Bill Brown was also one of the organisers of a link with a school in a deprived area of South Wales. It was an area of great poverty and terrible social conditions, badly affected by the General Strike and the economic crisis of the twenties and thirties. Some would say that LP pupils benefited as much as the people in the community they were helping: their life experience and character were enriched by the contact.
There was an overall acceleration of work for the local community in the 1930s, and the stated aims of the school at that time made prominent mention of the opportunities for social service and the regular exposure through lectures and discussions, to political and social issues locally, nationally and internationally.
Edgar Castle (Headmaster 1928 to 1948) was often quoted in newspapers, his educational ideas being regarded as progressive and innovative at the time. In 1929 his Speech Day address was widely reported:’
‘A public school will fail in its office if it does not send forth young men who have not only the willingness but the ability and technique to serve where service is needed.’
It was in this period that several Leighton Park boys became extensively involved in the League of Nations and in the active pursuit of peace. The school’s membership of the Council for Education in World Citizenship brought with it the opportunity to attend conferences, invite speakers to the school and generally widen the horizons of the pupils. Many Old Leightonians have devoted much of their adult life to social work and the cause of social justice, and some have actually identified Leighton Park as the cradle of their social conscience.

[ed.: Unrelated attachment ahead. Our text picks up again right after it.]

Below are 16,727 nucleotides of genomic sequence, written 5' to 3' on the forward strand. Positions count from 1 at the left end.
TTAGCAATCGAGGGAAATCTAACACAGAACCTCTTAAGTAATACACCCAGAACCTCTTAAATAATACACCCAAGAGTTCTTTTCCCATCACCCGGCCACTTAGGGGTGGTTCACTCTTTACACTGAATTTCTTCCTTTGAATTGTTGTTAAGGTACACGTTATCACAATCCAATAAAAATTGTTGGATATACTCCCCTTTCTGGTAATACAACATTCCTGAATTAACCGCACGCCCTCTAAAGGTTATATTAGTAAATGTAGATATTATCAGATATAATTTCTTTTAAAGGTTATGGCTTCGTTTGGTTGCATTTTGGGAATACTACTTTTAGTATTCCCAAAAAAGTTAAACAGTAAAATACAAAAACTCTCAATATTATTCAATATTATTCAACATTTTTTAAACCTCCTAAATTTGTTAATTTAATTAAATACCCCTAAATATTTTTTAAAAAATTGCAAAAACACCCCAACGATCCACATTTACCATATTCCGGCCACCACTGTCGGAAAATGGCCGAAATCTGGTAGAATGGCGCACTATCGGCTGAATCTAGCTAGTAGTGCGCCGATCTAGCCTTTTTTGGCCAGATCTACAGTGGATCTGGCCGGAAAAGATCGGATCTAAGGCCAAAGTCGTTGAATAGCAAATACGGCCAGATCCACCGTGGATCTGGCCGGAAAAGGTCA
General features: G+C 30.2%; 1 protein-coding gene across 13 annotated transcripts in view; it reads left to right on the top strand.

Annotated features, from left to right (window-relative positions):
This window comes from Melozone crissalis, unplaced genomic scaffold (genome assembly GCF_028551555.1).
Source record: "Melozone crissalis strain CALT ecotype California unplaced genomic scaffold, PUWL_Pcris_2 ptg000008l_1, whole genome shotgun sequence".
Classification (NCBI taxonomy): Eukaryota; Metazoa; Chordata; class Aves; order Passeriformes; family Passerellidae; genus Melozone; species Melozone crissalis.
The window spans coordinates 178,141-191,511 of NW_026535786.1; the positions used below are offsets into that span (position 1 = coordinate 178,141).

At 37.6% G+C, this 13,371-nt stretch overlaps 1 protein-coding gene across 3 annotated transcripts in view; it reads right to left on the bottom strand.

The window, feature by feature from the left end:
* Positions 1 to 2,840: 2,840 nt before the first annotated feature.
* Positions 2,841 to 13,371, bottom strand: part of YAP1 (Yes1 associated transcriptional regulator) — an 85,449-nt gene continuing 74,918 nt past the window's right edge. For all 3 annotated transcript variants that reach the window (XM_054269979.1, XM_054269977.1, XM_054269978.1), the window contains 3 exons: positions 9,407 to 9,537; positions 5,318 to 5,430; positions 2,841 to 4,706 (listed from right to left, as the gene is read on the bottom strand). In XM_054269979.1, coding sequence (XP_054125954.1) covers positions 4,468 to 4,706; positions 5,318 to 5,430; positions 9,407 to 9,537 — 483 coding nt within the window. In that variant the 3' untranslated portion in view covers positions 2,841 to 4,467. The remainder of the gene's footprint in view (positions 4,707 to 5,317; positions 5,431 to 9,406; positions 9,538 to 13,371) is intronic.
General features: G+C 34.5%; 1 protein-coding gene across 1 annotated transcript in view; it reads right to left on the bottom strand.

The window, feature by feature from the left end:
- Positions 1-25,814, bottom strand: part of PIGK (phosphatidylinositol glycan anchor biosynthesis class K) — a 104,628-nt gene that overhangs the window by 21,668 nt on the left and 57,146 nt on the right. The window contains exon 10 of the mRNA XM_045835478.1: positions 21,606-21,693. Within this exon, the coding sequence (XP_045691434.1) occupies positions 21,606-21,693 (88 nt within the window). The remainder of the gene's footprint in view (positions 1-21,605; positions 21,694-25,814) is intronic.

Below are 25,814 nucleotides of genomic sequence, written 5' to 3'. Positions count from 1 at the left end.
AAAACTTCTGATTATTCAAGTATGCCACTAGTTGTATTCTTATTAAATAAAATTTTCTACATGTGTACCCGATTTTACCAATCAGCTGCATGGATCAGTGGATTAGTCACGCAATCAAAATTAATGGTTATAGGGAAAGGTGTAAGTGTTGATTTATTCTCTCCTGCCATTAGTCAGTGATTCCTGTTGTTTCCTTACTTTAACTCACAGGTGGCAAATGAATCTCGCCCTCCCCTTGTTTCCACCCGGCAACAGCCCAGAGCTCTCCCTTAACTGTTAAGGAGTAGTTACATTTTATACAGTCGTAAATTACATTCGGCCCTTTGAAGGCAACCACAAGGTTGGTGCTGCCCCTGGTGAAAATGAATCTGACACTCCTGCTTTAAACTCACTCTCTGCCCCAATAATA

Since that time, Community Service has been a significant aspect of a Leighton Park education. At times, involvement has been compulsory – for many years Friday afternoon was the appointed time – but it has mostly been a voluntary activity. Typical regular activities have included visiting the elderly, arranging concerts and sharing hobby interests with them, helping out in local primary school and schools for children with special needs, helping in hospitals, lending a hand at the Mayor’s Market and other local charity ventures, decorating local community facilities.
One of the regular services in the fifties and sixties was the chopping of wood on the park for delivery to local elderly people. One assumes that this activity had been properly risk assessed and was in compliance with health and safety legislation!
For decades, one of the popular times for choosing a community services activity was the Hobbies Fair at the beginning of the school year. For decades, one of the popular times for choosing a community service activity was the Hobbies Fair at the beginning of the school year. Juliet Straw is seen here with Alyn Still in 1989.